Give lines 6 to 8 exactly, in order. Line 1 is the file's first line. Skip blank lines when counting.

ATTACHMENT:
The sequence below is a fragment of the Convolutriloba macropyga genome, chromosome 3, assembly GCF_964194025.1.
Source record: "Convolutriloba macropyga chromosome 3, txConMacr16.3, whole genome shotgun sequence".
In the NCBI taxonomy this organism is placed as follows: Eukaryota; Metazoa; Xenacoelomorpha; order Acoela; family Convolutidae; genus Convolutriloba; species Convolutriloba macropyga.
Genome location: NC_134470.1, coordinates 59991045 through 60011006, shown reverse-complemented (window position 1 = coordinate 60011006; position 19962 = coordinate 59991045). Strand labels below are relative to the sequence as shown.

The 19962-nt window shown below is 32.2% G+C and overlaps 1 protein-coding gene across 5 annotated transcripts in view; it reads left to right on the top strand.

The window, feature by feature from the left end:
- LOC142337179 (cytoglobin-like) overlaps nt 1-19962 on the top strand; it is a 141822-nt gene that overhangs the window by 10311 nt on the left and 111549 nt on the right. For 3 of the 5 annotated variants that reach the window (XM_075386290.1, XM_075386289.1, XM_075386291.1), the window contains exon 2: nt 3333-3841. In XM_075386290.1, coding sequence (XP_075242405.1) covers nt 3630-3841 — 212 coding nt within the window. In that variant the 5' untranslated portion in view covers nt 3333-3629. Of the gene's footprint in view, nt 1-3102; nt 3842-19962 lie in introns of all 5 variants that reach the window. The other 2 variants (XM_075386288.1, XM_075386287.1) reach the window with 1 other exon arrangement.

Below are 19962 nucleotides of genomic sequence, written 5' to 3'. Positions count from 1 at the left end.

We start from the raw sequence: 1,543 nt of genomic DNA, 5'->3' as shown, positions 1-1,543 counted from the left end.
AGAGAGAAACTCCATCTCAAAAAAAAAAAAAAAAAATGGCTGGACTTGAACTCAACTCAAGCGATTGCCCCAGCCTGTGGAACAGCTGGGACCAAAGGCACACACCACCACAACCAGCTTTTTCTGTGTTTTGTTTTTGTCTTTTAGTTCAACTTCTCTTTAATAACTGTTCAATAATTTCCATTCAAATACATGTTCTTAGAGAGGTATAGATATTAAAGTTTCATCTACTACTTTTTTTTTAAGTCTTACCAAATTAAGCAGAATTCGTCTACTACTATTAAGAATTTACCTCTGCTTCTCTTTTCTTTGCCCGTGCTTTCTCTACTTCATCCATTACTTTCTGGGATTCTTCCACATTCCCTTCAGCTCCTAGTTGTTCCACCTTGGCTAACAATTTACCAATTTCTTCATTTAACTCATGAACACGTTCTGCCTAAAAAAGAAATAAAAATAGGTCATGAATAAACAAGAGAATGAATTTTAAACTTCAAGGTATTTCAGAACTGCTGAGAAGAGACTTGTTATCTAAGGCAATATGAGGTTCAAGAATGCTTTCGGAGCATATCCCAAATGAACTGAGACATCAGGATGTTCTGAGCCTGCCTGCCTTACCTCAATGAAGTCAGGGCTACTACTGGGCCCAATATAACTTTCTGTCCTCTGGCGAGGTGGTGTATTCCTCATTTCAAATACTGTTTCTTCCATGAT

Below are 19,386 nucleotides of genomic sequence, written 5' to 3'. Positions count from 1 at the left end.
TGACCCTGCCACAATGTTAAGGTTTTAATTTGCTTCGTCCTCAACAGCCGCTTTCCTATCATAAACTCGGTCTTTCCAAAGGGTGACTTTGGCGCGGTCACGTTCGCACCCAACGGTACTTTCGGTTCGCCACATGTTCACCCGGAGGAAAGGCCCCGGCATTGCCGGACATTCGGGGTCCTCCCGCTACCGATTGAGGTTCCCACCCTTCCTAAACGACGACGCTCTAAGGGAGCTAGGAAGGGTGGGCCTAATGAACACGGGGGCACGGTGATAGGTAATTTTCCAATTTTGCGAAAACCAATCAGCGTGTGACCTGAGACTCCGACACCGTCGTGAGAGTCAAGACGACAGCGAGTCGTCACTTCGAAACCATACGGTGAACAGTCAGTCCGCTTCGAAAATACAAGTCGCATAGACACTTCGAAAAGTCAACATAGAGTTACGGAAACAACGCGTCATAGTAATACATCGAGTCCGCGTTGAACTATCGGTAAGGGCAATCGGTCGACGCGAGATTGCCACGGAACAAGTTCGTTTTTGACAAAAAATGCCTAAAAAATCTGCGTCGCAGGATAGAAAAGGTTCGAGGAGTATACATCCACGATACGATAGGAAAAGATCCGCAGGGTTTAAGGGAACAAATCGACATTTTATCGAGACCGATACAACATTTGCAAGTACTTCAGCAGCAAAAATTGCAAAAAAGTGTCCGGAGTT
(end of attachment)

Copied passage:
The window, feature by feature from the left end:
- LOC142337179 (cytoglobin-like) overlaps nt 1-19962 on the top strand; it is a 141822-nt gene that overhangs the window by 10311 nt on the left and 111549 nt on the right. For 3 of the 5 annotated variants that reach the window (XM_075386290.1, XM_075386289.1, XM_075386291.1), the window contains exon 2: nt 3333-3841. In XM_075386290.1, coding sequence (XP_075242405.1) covers nt 3630-3841 — 212 coding nt within the window. In that variant the 5' untranslated portion in view covers nt 3333-3629. Of the gene's footprint in view, nt 1-3102; nt 3842-19962 lie in introns of all 5 variants that reach the window. The other 2 variants (XM_075386288.1, XM_075386287.1) reach the window with 1 other exon arrangement.

Below are 19962 nucleotides of genomic sequence, written 5' to 3'. Positions count from 1 at the left end.